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*Note* This scheduling program was not designed by folks who do a lot with APA Style and unfortunately it defaults to listing authors in alphabetical order. We cannot fix this for this online schedule, but the author orders are posted in the order submitted in the printed program available via pdf here.

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Structured Discussion [clear filter]
Saturday, March 7
 

1:05pm

Bringing Awareness to Abuse Within the Disability Community
This interactive lecture format presentation will provide education concerning the growing social problem of abuse within the disability community to persons with disabilities, health care providers, educators and advocates. Research shows a 26% to 90% range for adults with disabilities who have experienced some form of abuse in their lifetime (Hughes et al., 2011). Children with a disability are 1.68 times more likely to have experienced abuse or neglect than children without a disability (U.S. Department of Health and Human Services, 2006). Although it may be assumed that health care providers would be the first line of defense in this epidemic, it has been found that only 15% of women with disabilities report being asked by a healthcare provider whether abuse was a concern and/or if they wanted education on how they could be safer (Curry et al., 2011). When healthcare providers are not the primary advocates for abuse victims it may fall to persons with disabilities, and other allies, to begin to make changes within the system to help decrease the number of people who experience abuse. Isolation and attitudinal barriers increase vulnerability for abuse. To eliminate these unacceptably high incidence rates we must first have an understanding of the types of abuse which occur, the barriers to reporting abuse and the unique factors which cause increased vulnerability to abuse within the disability community. When people with disabilities attempt to seek assistance, services are often inaccessible to those with varying disabilities, leaving these individuals to stay in abusive situations (Beck-Massey, 1999). Through education people can begin to work together to eliminate barriers to reporting and increase the likelihood that abuse is eradicated. The presentation will end with an open conversation concerning ways in which we can all work together to decrease the frequency of abuse within the disability community.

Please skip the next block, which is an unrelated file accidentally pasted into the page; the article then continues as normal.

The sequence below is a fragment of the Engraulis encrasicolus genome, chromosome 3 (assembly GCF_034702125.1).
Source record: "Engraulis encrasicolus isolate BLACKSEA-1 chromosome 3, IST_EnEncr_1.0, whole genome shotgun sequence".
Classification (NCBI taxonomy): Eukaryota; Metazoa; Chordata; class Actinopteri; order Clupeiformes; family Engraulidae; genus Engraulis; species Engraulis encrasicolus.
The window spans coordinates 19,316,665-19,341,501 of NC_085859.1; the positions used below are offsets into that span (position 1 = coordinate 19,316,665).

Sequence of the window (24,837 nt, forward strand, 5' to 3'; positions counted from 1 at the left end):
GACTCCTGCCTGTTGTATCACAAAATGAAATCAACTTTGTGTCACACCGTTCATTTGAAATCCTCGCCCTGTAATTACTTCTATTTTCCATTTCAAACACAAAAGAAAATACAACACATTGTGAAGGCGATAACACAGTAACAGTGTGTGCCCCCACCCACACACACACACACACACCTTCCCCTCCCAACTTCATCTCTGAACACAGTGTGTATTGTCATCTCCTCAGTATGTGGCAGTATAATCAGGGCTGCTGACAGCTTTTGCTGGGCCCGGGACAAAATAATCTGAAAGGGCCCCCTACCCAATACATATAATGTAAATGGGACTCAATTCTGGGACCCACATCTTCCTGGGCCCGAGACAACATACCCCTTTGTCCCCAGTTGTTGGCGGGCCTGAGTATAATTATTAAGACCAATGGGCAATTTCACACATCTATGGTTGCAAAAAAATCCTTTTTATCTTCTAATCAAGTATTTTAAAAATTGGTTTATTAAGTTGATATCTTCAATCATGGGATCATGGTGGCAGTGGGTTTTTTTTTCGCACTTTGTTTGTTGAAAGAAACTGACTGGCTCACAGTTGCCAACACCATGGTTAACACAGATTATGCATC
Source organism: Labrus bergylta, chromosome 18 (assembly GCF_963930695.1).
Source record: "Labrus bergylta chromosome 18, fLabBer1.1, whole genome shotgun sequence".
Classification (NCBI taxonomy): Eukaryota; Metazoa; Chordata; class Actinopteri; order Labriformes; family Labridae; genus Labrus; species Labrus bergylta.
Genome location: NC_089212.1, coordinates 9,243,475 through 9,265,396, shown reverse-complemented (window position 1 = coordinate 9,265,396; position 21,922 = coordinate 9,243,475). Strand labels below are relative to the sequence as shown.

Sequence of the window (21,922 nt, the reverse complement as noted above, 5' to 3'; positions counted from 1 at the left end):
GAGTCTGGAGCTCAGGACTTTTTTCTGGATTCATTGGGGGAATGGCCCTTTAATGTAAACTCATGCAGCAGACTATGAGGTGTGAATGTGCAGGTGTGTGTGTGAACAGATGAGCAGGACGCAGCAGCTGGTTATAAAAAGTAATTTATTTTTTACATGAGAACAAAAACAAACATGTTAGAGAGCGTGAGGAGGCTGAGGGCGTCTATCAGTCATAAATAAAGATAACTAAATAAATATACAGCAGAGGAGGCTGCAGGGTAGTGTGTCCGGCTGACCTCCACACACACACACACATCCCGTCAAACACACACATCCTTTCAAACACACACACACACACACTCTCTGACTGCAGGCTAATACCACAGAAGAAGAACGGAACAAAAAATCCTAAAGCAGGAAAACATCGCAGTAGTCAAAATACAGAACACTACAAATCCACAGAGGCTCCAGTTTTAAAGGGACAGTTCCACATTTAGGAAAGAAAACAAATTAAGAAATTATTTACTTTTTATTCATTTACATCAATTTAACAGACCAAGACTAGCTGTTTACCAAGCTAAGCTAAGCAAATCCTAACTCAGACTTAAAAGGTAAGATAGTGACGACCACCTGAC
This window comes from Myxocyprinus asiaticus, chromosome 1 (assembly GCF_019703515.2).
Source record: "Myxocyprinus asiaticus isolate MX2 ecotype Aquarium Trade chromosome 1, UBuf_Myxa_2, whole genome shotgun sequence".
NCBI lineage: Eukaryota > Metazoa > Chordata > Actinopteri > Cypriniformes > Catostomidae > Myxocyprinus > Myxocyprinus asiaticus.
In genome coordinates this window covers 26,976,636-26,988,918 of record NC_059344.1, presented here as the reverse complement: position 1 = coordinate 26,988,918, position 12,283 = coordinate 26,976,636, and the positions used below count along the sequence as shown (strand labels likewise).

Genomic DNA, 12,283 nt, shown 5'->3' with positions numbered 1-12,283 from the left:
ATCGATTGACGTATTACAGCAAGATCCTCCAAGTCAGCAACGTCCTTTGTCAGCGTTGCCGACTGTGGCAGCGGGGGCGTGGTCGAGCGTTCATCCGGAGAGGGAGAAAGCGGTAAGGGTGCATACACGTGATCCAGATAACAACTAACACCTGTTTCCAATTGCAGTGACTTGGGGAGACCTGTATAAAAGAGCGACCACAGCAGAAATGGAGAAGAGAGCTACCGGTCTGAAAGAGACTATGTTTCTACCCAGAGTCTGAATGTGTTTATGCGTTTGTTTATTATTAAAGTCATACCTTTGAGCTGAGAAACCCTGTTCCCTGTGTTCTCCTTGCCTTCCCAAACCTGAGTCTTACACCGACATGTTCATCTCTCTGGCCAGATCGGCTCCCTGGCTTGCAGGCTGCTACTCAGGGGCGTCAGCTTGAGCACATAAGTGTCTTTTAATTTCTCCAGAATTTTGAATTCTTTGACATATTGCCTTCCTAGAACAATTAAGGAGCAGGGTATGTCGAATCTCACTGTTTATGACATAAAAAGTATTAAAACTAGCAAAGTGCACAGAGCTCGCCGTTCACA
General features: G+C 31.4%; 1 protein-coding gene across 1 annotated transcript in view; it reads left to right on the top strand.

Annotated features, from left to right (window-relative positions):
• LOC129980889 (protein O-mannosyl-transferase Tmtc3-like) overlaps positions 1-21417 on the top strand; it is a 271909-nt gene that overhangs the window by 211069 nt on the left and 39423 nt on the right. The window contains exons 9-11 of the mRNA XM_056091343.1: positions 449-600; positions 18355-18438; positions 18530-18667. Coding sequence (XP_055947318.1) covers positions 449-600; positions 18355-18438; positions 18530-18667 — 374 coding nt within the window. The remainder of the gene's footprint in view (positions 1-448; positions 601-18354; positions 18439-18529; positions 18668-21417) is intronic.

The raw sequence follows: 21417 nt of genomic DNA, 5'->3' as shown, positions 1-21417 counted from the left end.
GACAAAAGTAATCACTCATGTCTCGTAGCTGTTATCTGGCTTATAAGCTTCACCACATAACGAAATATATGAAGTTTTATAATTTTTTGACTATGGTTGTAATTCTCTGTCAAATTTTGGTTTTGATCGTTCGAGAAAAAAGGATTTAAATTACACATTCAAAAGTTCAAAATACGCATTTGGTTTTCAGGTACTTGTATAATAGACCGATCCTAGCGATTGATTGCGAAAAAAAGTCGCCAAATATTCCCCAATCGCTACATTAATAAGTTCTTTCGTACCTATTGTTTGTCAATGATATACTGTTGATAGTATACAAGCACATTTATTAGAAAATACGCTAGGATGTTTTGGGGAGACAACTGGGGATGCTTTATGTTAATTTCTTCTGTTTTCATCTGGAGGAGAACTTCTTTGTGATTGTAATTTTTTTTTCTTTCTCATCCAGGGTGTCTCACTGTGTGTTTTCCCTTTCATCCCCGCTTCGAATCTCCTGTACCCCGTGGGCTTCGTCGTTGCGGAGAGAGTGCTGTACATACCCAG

Saturday March 7, 2015 1:05pm - 2:05pm
Gold Rush A

1:05pm

In Search of Justice: Exploring Restorative Justice, Survivor-Centric, and Culturally Informed Responses to Sexual Assault and Intimate Partner Violence
Restorative justice approaches to sexual assault and intimate partner violence move us away from a primarily punitive criminal justice model toward a more holistic focus on survivors, the community, and society. This structured discussion seeks to engage participants in conversations about the many ways that a restorative justice model could be applied to sexual assault and intimate partner violence in the US and abroad. Four guiding questions will be used to promote discussion: 1) What does restorative justice mean in the context of sexual assault and intimate partner violence?; 2) How do restorative justice approaches align with survivor-centric, trauma-informed models of intervention?; 3) What are the implications of a restorative justice approach for prevention efforts?; and 4) How can we ensure that prevention and intervention efforts are culturally informed and appropriate? Three speakers will lead the discussion by sharing lessons learned from their own work in the field. The first speaker will describe culturally responsive approaches to therapy and intervention for survivors of sexual assault and sex trafficking. The second speaker will consider the benefits of a public health perspective for framing prevention and intervention efforts for sexual assault and intimate partner violence. The third speaker will offer insights into community-based intervention, prevention, and research models to address sexual assault and intimate partner violence. Throughout the discussion, participants will be encouraged to address the root causes of violence; consider survivor-centric, trauma-informed, and culturally appropriate models of prevention and intervention; and discuss the myriad ways that we, as feminists, can be involved in restoring justice for those affected by sexual assault and intimate partner violence both at home and abroad.


Saturday March 7, 2015 1:05pm - 2:05pm
Gold Rush A